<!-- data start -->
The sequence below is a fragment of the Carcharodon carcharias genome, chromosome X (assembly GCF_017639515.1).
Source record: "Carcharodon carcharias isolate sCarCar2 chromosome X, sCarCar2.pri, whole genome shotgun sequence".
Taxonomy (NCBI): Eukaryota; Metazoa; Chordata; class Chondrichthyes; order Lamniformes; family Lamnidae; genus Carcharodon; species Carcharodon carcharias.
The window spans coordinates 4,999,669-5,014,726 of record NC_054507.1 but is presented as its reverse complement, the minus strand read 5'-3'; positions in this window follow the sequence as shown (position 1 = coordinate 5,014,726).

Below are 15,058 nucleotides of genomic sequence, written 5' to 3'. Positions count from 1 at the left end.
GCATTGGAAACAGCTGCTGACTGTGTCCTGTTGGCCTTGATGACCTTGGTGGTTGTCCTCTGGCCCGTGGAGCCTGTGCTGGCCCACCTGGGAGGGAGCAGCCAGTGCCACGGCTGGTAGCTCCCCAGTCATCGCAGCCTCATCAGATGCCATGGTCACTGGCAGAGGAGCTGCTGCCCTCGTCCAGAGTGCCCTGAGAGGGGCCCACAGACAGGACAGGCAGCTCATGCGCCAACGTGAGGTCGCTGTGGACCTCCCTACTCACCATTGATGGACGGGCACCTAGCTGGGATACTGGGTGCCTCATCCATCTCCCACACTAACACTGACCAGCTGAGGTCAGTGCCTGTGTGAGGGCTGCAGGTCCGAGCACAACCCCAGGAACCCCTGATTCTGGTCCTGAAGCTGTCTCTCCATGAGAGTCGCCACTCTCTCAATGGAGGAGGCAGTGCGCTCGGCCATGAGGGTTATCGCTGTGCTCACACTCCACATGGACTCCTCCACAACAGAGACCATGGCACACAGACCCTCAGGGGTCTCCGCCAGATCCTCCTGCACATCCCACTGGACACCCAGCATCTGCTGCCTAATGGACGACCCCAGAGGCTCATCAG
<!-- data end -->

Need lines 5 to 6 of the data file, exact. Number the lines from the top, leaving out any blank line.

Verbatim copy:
Below are 15,058 nucleotides of genomic sequence, written 5' to 3'. Positions count from 1 at the left end.
GCATTGGAAACAGCTGCTGACTGTGTCCTGTTGGCCTTGATGACCTTGGTGGTTGTCCTCTGGCCCGTGGAGCCTGTGCTGGCCCACCTGGGAGGGAGCAGCCAGTGCCACGGCTGGTAGCTCCCCAGTCATCGCAGCCTCATCAGATGCCATGGTCACTGGCAGAGGAGCTGCTGCCCTCGTCCAGAGTGCCCTGAGAGGGGCCCACAGACAGGACAGGCAGCTCATGCGCCAACGTGAGGTCGCTGTGGACCTCCCTACTCACCATTGATGGACGGGCACCTAGCTGGGATACTGGGTGCCTCATCCATCTCCCACACTAACACTGACCAGCTGAGGTCAGTGCCTGTGTGAGGGCTGCAGGTCCGAGCACAACCCCAGGAACCCCTGATTCTGGTCCTGAAGCTGTCTCTCCATGAGAGTCGCCACTCTCTCAATGGAGGAGGCAGTGCGCTCGGCCATGAGGGTTATCGCTGTGCTCACACTCCACATGGACTCCTCCACAACAGAGACCATGGCACACAGACCCTCAGGGGTCTCCGCCAGATCCTCCTGCACATCCCACTGGACACCCAGCATCTGCTGCCTAATGGACGACCCCAGAGGCTCATCAG